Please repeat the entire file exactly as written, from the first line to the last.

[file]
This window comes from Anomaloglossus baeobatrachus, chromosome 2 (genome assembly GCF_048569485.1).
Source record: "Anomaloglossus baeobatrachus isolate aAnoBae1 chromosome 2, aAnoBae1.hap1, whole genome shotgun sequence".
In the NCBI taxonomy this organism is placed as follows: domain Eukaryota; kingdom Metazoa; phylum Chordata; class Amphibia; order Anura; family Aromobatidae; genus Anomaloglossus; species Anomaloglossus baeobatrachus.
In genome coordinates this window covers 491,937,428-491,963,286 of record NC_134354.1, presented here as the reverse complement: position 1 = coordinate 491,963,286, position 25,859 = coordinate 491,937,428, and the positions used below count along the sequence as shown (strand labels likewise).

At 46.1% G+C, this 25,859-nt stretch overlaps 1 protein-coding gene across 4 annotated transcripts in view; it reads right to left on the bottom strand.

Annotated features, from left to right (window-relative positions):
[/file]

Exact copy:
This window comes from Anomaloglossus baeobatrachus, chromosome 2 (genome assembly GCF_048569485.1).
Source record: "Anomaloglossus baeobatrachus isolate aAnoBae1 chromosome 2, aAnoBae1.hap1, whole genome shotgun sequence".
In the NCBI taxonomy this organism is placed as follows: domain Eukaryota; kingdom Metazoa; phylum Chordata; class Amphibia; order Anura; family Aromobatidae; genus Anomaloglossus; species Anomaloglossus baeobatrachus.
In genome coordinates this window covers 491,937,428-491,963,286 of record NC_134354.1, presented here as the reverse complement: position 1 = coordinate 491,963,286, position 25,859 = coordinate 491,937,428, and the positions used below count along the sequence as shown (strand labels likewise).

At 46.1% G+C, this 25,859-nt stretch overlaps 1 protein-coding gene across 4 annotated transcripts in view; it reads right to left on the bottom strand.

Annotated features, from left to right (window-relative positions):